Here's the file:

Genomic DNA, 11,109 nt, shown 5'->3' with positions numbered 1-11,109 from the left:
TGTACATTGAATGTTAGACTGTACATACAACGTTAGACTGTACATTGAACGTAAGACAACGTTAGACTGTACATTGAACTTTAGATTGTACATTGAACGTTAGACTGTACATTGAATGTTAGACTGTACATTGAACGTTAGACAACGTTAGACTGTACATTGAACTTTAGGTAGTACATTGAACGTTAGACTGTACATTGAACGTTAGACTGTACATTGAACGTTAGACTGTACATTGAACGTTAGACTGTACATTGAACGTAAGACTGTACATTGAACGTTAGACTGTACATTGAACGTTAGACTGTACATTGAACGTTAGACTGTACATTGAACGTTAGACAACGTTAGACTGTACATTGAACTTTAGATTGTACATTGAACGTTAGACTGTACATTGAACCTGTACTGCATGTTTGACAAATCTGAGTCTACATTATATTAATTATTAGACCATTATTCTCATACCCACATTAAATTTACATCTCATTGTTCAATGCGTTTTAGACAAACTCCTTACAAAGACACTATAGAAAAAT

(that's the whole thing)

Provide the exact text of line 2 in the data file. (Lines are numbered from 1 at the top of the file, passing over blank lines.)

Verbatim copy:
TGTACATTGAATGTTAGACTGTACATACAACGTTAGACTGTACATTGAACGTAAGACAACGTTAGACTGTACATTGAACTTTAGATTGTACATTGAACGTTAGACTGTACATTGAATGTTAGACTGTACATTGAACGTTAGACAACGTTAGACTGTACATTGAACTTTAGGTAGTACATTGAACGTTAGACTGTACATTGAACGTTAGACTGTACATTGAACGTTAGACTGTACATTGAACGTTAGACTGTACATTGAACGTAAGACTGTACATTGAACGTTAGACTGTACATTGAACGTTAGACTGTACATTGAACGTTAGACTGTACATTGAACGTTAGACAACGTTAGACTGTACATTGAACTTTAGATTGTACATTGAACGTTAGACTGTACATTGAACCTGTACTGCATGTTTGACAAATCTGAGTCTACATTATATTAATTATTAGACCATTATTCTCATACCCACATTAAATTTACATCTCATTGTTCAATGCGTTTTAGACAAACTCCTTACAAAGACACTATAGAAAAAT